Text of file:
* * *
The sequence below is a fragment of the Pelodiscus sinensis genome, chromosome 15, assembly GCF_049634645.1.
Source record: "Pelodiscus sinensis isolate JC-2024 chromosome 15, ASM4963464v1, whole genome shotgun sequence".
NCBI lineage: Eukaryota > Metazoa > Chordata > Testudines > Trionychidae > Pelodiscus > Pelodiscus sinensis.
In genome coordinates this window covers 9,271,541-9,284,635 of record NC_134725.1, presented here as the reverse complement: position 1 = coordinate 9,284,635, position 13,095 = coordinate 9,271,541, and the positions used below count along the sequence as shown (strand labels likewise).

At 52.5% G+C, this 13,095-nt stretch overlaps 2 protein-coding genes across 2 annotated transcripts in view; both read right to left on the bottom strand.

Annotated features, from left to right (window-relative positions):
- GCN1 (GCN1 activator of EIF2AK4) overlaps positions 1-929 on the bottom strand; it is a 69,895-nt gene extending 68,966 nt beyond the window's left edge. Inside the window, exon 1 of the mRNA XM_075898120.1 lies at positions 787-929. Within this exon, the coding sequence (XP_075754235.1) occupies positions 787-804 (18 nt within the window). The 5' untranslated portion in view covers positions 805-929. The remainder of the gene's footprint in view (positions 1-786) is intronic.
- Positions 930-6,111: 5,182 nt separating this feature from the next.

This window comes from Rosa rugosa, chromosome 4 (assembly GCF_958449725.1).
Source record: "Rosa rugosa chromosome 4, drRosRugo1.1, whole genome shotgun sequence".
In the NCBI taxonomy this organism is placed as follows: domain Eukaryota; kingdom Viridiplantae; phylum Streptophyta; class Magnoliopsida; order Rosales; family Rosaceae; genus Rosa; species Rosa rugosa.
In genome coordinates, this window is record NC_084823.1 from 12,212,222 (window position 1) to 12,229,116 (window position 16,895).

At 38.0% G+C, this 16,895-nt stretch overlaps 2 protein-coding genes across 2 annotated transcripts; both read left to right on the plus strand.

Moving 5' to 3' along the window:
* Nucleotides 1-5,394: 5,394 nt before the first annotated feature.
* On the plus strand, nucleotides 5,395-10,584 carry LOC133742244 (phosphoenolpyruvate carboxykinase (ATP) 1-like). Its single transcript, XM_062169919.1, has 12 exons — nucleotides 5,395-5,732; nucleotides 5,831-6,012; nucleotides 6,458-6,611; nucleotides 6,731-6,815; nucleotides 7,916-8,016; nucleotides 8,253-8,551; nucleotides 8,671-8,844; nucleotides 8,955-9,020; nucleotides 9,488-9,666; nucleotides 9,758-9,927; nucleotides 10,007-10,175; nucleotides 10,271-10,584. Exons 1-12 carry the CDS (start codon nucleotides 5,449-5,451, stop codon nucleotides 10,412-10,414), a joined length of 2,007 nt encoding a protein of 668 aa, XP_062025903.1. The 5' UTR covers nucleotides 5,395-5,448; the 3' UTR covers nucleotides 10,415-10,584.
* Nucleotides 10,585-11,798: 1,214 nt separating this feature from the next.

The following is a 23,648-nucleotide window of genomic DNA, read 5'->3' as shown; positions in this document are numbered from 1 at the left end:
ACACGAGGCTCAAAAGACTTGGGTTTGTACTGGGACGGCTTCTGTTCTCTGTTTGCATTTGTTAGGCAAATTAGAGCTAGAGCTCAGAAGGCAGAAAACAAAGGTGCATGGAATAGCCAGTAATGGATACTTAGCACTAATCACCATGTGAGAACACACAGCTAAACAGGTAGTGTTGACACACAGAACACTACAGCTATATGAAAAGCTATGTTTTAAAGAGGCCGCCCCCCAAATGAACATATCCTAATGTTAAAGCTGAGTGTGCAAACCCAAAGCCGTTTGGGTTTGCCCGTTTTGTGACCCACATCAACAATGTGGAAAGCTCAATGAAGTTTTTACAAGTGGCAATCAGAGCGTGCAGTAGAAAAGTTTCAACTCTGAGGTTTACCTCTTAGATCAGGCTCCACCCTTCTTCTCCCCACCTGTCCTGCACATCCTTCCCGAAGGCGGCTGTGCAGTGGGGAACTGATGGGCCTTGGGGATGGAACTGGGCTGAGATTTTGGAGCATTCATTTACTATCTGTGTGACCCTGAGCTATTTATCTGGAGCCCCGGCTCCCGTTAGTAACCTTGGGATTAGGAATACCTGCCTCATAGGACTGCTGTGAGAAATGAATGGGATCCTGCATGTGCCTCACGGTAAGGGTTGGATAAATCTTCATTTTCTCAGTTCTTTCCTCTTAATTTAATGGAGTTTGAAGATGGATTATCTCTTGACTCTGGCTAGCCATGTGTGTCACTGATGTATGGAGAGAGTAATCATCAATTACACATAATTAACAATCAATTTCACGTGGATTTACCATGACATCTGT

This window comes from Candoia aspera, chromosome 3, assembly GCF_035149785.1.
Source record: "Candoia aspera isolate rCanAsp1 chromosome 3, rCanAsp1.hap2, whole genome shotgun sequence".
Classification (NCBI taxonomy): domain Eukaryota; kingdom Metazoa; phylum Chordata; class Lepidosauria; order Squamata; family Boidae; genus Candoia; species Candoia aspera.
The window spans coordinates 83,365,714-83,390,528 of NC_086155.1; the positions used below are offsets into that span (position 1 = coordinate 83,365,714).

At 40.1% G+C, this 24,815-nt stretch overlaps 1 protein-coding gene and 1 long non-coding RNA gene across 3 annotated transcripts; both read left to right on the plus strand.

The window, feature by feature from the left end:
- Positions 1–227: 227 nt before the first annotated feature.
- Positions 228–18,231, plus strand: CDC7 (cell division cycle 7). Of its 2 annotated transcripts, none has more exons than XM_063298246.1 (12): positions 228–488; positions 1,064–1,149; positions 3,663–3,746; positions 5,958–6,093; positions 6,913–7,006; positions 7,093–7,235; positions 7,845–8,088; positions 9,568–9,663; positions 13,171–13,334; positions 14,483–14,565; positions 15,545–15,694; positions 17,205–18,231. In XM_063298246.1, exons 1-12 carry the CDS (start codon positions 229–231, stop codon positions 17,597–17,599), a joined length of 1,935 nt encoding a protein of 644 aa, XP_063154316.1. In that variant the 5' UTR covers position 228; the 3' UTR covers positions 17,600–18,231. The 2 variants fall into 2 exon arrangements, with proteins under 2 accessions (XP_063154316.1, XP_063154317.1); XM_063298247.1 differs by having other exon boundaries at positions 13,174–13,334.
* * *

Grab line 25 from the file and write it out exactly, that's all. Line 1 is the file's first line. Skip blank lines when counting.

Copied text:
The window, feature by feature from the left end: